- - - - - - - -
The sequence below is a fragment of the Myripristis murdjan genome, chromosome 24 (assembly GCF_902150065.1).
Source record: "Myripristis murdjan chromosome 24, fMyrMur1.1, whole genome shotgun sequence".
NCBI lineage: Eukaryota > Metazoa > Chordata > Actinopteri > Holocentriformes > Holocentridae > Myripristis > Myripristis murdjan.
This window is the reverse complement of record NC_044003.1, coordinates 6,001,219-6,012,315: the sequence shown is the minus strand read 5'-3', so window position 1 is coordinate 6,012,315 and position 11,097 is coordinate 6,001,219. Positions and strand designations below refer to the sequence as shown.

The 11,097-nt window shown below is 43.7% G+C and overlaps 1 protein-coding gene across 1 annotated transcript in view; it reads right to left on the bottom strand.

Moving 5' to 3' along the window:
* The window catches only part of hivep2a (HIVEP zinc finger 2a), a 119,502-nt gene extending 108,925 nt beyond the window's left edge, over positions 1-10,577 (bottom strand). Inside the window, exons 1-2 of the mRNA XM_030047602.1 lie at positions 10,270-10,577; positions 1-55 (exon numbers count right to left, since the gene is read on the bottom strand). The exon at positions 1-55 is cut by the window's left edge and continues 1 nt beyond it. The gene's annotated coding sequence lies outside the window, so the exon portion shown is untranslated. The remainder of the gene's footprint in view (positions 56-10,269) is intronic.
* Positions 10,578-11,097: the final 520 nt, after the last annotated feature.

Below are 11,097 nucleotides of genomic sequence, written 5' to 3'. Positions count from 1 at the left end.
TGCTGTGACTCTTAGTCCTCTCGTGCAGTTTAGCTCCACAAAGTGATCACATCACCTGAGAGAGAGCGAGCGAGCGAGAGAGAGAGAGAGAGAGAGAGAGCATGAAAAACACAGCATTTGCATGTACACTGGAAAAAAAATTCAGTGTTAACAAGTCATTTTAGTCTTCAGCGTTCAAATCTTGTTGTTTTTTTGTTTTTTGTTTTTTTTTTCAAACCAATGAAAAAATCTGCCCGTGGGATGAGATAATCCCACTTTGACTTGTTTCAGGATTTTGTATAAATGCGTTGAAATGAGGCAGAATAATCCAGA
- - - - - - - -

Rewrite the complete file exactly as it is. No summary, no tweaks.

The sequence below is a fragment of the Myripristis murdjan genome, chromosome 24 (assembly GCF_902150065.1).
Source record: "Myripristis murdjan chromosome 24, fMyrMur1.1, whole genome shotgun sequence".
NCBI lineage: Eukaryota > Metazoa > Chordata > Actinopteri > Holocentriformes > Holocentridae > Myripristis > Myripristis murdjan.
This window is the reverse complement of record NC_044003.1, coordinates 6,001,219-6,012,315: the sequence shown is the minus strand read 5'-3', so window position 1 is coordinate 6,012,315 and position 11,097 is coordinate 6,001,219. Positions and strand designations below refer to the sequence as shown.

The 11,097-nt window shown below is 43.7% G+C and overlaps 1 protein-coding gene across 1 annotated transcript in view; it reads right to left on the bottom strand.

Moving 5' to 3' along the window:
* The window catches only part of hivep2a (HIVEP zinc finger 2a), a 119,502-nt gene extending 108,925 nt beyond the window's left edge, over positions 1-10,577 (bottom strand). Inside the window, exons 1-2 of the mRNA XM_030047602.1 lie at positions 10,270-10,577; positions 1-55 (exon numbers count right to left, since the gene is read on the bottom strand). The exon at positions 1-55 is cut by the window's left edge and continues 1 nt beyond it. The gene's annotated coding sequence lies outside the window, so the exon portion shown is untranslated. The remainder of the gene's footprint in view (positions 56-10,269) is intronic.
* Positions 10,578-11,097: the final 520 nt, after the last annotated feature.

Below are 11,097 nucleotides of genomic sequence, written 5' to 3'. Positions count from 1 at the left end.
TGCTGTGACTCTTAGTCCTCTCGTGCAGTTTAGCTCCACAAAGTGATCACATCACCTGAGAGAGAGCGAGCGAGCGAGAGAGAGAGAGAGAGAGAGAGAGCATGAAAAACACAGCATTTGCATGTACACTGGAAAAAAAATTCAGTGTTAACAAGTCATTTTAGTCTTCAGCGTTCAAATCTTGTTGTTTTTTTGTTTTTTGTTTTTTTTTTCAAACCAATGAAAAAATCTGCCCGTGGGATGAGATAATCCCACTTTGACTTGTTTCAGGATTTTGTATAAATGCGTTGAAATGAGGCAGAATAATCCAGA